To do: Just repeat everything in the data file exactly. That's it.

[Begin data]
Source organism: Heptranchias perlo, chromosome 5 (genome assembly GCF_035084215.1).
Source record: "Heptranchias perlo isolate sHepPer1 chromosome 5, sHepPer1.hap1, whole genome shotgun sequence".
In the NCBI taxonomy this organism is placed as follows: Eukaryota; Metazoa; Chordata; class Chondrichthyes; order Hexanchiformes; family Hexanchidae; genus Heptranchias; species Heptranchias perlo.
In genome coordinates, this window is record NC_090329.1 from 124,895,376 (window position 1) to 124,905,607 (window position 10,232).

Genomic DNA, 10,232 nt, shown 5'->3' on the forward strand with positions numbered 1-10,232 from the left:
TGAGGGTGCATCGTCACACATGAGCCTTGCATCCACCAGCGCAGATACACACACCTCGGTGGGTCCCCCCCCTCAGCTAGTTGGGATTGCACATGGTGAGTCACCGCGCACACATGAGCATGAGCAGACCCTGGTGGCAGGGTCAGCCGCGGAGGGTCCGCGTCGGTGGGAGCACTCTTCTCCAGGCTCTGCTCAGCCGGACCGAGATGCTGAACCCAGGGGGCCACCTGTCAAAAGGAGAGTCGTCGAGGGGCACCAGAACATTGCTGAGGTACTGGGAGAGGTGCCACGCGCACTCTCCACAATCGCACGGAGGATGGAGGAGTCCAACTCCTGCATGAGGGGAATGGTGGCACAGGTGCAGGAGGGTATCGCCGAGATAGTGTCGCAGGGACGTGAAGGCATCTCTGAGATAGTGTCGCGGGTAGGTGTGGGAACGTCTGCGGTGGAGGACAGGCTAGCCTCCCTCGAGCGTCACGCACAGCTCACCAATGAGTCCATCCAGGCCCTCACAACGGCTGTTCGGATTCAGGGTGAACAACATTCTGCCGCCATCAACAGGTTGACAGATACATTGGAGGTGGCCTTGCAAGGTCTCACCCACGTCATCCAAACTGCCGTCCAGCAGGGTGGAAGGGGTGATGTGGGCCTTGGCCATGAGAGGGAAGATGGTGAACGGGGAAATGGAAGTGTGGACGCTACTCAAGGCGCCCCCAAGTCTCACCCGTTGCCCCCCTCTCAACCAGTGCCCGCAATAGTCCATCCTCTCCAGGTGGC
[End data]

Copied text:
Source organism: Heptranchias perlo, chromosome 5 (genome assembly GCF_035084215.1).
Source record: "Heptranchias perlo isolate sHepPer1 chromosome 5, sHepPer1.hap1, whole genome shotgun sequence".
In the NCBI taxonomy this organism is placed as follows: Eukaryota; Metazoa; Chordata; class Chondrichthyes; order Hexanchiformes; family Hexanchidae; genus Heptranchias; species Heptranchias perlo.
In genome coordinates, this window is record NC_090329.1 from 124,895,376 (window position 1) to 124,905,607 (window position 10,232).

Genomic DNA, 10,232 nt, shown 5'->3' on the forward strand with positions numbered 1-10,232 from the left:
TGAGGGTGCATCGTCACACATGAGCCTTGCATCCACCAGCGCAGATACACACACCTCGGTGGGTCCCCCCCCTCAGCTAGTTGGGATTGCACATGGTGAGTCACCGCGCACACATGAGCATGAGCAGACCCTGGTGGCAGGGTCAGCCGCGGAGGGTCCGCGTCGGTGGGAGCACTCTTCTCCAGGCTCTGCTCAGCCGGACCGAGATGCTGAACCCAGGGGGCCACCTGTCAAAAGGAGAGTCGTCGAGGGGCACCAGAACATTGCTGAGGTACTGGGAGAGGTGCCACGCGCACTCTCCACAATCGCACGGAGGATGGAGGAGTCCAACTCCTGCATGAGGGGAATGGTGGCACAGGTGCAGGAGGGTATCGCCGAGATAGTGTCGCAGGGACGTGAAGGCATCTCTGAGATAGTGTCGCGGGTAGGTGTGGGAACGTCTGCGGTGGAGGACAGGCTAGCCTCCCTCGAGCGTCACGCACAGCTCACCAATGAGTCCATCCAGGCCCTCACAACGGCTGTTCGGATTCAGGGTGAACAACATTCTGCCGCCATCAACAGGTTGACAGATACATTGGAGGTGGCCTTGCAAGGTCTCACCCACGTCATCCAAACTGCCGTCCAGCAGGGTGGAAGGGGTGATGTGGGCCTTGGCCATGAGAGGGAAGATGGTGAACGGGGAAATGGAAGTGTGGACGCTACTCAAGGCGCCCCCAAGTCTCACCCGTTGCCCCCCTCTCAACCAGTGCCCGCAATAGTCCATCCTCTCCAGGTGGC